HC Deb 29 March 2000 vol 347 cc328-30
5. Mr. Simon Burns (West Chelmsford)

If she will make a statement on progress in the supply of aid to Mozambique. [115433]

The Secretary of State for International Development (Clare Short)

The search and rescue phase of the emergency in Mozambique is over. Relief operations continue to progress as access improves. The priority remains to stabilise the conditions of the flood-affected population by providing sufficient shelter, food, water, sanitation and health care, both in accommodation centres and to those able to return home. We are also committed to refocusing and driving forward our growing development programme. Mozambique remains one of the poorest countries on earth—between 30 and 40 per cent. of its children are severely malnourished even when there are no floods. The recent crisis must not be allowed to derail Mozambique's recent progress in economic reform and poverty reduction.

Mr. Burns

I am grateful to the right hon. Lady for that answer. Will she confirm that one by-product of the recent flooding and disasters in Mozambique has been the shifting by floodwater of huge numbers of land mines, which are left over from the civil wars and represent a lethal threat to the population? Does any of the relief that she is giving that country include either financial or practical aid to help deal with the on-going land mine problem resulting from the floods? Will she confirm that the strong and good work that she and the Government have been doing with the Halo Trust will continue and that there might be additional funding to deal with the new threat?

Clare Short

I can confirm that, in the Zambezia province, which was not affected by the flooding but was a centre of the civil war, and where the United Kingdom has been asked to lead, we have been working, through the Halo Trust, to clear mines, and that province has been cleared. A very small team of workers is left there because mines are occasionally found in bushes and so on. The suggestion that, in the flooded area, land mines have moved and become dangerous is being taken seriously. There is a United Nations expert team there, but I do not know the outcome of the review that it is conducting. I shall find out and let the hon. Gentleman know.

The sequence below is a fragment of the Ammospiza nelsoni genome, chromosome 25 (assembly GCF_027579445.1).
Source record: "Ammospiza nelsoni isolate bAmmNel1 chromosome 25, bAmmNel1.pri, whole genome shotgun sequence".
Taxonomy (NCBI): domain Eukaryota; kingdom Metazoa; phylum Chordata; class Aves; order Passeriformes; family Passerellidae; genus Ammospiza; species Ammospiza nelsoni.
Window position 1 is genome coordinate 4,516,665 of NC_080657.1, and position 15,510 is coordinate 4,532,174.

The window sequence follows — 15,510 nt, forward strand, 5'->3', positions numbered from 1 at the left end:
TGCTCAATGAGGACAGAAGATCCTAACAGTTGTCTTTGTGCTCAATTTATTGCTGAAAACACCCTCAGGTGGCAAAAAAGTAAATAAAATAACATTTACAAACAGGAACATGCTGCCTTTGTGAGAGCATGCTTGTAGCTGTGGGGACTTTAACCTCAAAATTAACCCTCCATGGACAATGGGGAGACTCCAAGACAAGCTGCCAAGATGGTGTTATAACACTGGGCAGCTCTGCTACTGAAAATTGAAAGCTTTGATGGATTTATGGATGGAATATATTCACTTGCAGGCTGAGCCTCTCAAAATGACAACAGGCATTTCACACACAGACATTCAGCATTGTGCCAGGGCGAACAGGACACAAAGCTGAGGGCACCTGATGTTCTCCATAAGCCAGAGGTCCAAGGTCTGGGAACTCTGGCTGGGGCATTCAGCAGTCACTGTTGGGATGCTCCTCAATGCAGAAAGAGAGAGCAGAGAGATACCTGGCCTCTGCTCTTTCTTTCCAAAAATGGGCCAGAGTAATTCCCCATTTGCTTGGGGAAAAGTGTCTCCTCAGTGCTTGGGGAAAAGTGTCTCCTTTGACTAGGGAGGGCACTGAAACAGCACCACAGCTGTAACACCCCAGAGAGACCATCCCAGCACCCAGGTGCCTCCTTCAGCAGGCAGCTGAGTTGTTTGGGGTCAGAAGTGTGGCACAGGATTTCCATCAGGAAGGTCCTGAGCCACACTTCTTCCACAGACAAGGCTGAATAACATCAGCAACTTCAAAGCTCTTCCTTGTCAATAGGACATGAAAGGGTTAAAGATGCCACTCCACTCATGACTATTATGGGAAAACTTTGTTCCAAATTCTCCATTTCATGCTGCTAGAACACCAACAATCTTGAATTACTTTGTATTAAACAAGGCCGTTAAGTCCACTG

Mrs. Maria Fyfe (Glasgow, Maryhill)

Does my right hon. Friend agree that, quite apart from the problem of land mines, there may be great problems in the supply of suitable land for planting once the flood waters have receded? What efforts are being made to identify suitable land and to provide seeds to grow food for the future in Mozambique?

Clare Short

Many people have lost absolutely everything—their homes, crops, seeds and tools. What we must do—we have learned this—is not just feed those people, because they then become endlessly dependent, but help them to get home, and provide materials so that they can build their own houses, as most African people do, and seeds and tools so that they can plant. However, they need to be fed until crops grow, and that is what we are doing.

Dr. Jenny Tonge (Richmond Park)

Does the Secretary of State agree that the lack of heavy-lift equipment in the United Kingdom and, indeed, in Europe hampers our response to natural disasters such as the one that has just been experienced in Mozambique? What talks or discussions has she had with the Ministry of Defence and other such Departments in Europe in order to rectify the matter and make a rapid response force a reality?